“My love, I sing to you, this lonely road runs straight to Hell…”

A♣

 

 

 

 

I remember her shaking like glasses in the bar car of a rumbling 19th century train.

 

The cancer had rotted her brain.

 

She’d no idea who or where she was.

 

All she could do was sit, filling a bag with piss and blood.

 

I imagine her world was naught but confusion and pain.

 

 

 

 

I leaned over her seated shell as it trembled, kissed the top of her head, whispering:

 

I’ll miss you, mom.

 

I don’t think my father, brother or anyone else in the hospice room heard me say it.

 

I don’t care if they did.

 

 

 

Hours later, they put her in a bed and doped her up completely.

 

Even then, she slept fitfully.

 

I imagine my brother and I fighting, standing on opposite side of her as she lay dying between us, didn’t help.

 

Ironic, since I suspect she played us all against one another for most of our lives.

 

I hope I’m wrong.

 

 

 

Hours afterwards, the hospice nurse came to us in the waiting room; my mother had reached her final minutes, we were told.

 

My father and I went back into her room.

 

My brother stayed out.

 

He couldn’t bear to watch.

 

To this day, I don’t blame him.

 

(Not that I could if I wanted to; he hasn’t spoken to me in eight years.)

 

As she held the stethoscope to my mother’s slowing heart, the nurse left one of the earpieces hanging loose.

 

I can still hear my mother’s last three heartbeats echo off the hospice room walls.

 

She’d played rhythm for her own dirge.

 

 

 

I recall my father and brother crying.

 

I did, too.

 

Somewhat.

 

I also felt elation.

 

She was dead; she was free.

 

Free, at last.

 

Thank God almighty, free at last.

 

After suffering more agony than I’d wish on my worst enemy.

 

I’d shoot you in the fucking gut to empty your bowels and circulatory system, then roll the doomed, reeking mess in a g0ddamn ditch to fill it before I’d want that fate for you.

 

 

 

Now, I’ve seen plenty of Perdition.

 

But that’s the best view I’ve ever gotten of it.

 

Trust me; that’s saying something.

 

But, as my father once told me – well prior to that extended nightmare – and I put in my first book:

 

Life goes on. Sometimes that’s the horror of it.

 

 

 

If that experience taught me one other thing, it taught me this:

 

A woman, a job, a friend, your fondest memories…

 

It doesn’t matter.

 

You’ll lose ’em all.

 

One way or another.

 

And I know – in some fashion – she wasn’t the only one that died in that room.

 

 

A♣

4 Responses to ““My love, I sing to you, this lonely road runs straight to Hell…””

  1. A♠,

    ‘Ironic, since I suspect she played us all against one another for most of our lives.’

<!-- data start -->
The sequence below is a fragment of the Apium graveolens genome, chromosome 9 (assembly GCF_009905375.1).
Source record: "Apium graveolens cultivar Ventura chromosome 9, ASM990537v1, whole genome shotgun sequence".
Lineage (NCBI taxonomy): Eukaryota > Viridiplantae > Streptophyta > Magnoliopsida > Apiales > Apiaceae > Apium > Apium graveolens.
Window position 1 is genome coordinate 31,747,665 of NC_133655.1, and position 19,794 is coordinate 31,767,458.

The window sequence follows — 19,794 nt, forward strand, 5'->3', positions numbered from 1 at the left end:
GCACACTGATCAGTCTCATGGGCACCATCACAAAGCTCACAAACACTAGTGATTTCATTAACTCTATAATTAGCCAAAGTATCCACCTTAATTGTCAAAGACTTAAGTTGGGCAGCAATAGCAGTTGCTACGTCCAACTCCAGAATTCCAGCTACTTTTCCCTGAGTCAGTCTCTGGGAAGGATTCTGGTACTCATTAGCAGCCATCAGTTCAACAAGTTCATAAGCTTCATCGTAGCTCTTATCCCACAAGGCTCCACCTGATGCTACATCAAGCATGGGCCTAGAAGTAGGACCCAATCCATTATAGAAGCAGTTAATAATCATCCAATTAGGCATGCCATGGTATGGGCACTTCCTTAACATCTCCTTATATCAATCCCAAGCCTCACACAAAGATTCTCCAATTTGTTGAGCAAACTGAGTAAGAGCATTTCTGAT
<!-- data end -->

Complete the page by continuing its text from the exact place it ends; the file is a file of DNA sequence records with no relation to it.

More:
Been a business partner with my father and two brothers for over a quarter century. Been here off and on all that time. Infighting among them eventually forced me to chuck a good job to come back. We’re all chained together at the ankle, like it or not.

    And in the end I’m pretty sure who it’s been for all this time. Don’t like the thought; incredibly torn about it; but … yeah.

    Just doing what Queen Bees do. Can’t even be mad about it. Just another lock on the dungeon door.

    You were there for your Mother to the end. To the last breath and second. It was right and proper to do that. Some chains fell off her, and some fell off you too. But almost like a phantom limb, the feeling of those chains lingers.

    Everything has an expiration date. And at some time in life, things like ‘Duty’ and ‘Obligation’ also expire.

    May she Rest In Peace. – JD

    • JD,

      “And in the end I’m pretty sure who it’s been for all this time. Don’t like the thought; incredibly torn about it; but … yeah.”

      While I’m sorry you may understand, I’m also grateful for the company.

      I trust you get my meaning here.

      “Everything has an expiration date. And at some time in life, things like ‘Duty’ and ‘Obligation’ also expire.”

      Well said.

      It’s something I’m learning the hard way.

      But I suppose that’s no different than 100 other lessons.

      Sincerest best,

      A♠

  2. As insightful as Ace was, JD elevated it. Thanks, man.

    All principles require presuppositions. If the presupposition is removed, the principle fails. That’s simple.

    All time-bound things expire. Some things aren’t time-bound. Some of the latter can be connected to the former, which is where things get tricky.

    But who you think you are is a time-bound thing. Something that I, like Ace and JD, learned the hard way. And the process of stripping away the things that aren’t “you” often involves pain.

    It doesn’t help that we’re usually clinging to the band-aid. Even if we’re the ones trying to pull it off.

    • Joe,

      “If the presupposition is removed, the principle fails. That’s simple.”

      Succinctly well stated.

      “It doesn’t help that we’re usually clinging to the band-aid. Even if we’re the ones trying to pull it off.”

      Man, I’m going to remember that one.

      All the best to you and yours,

      A♠

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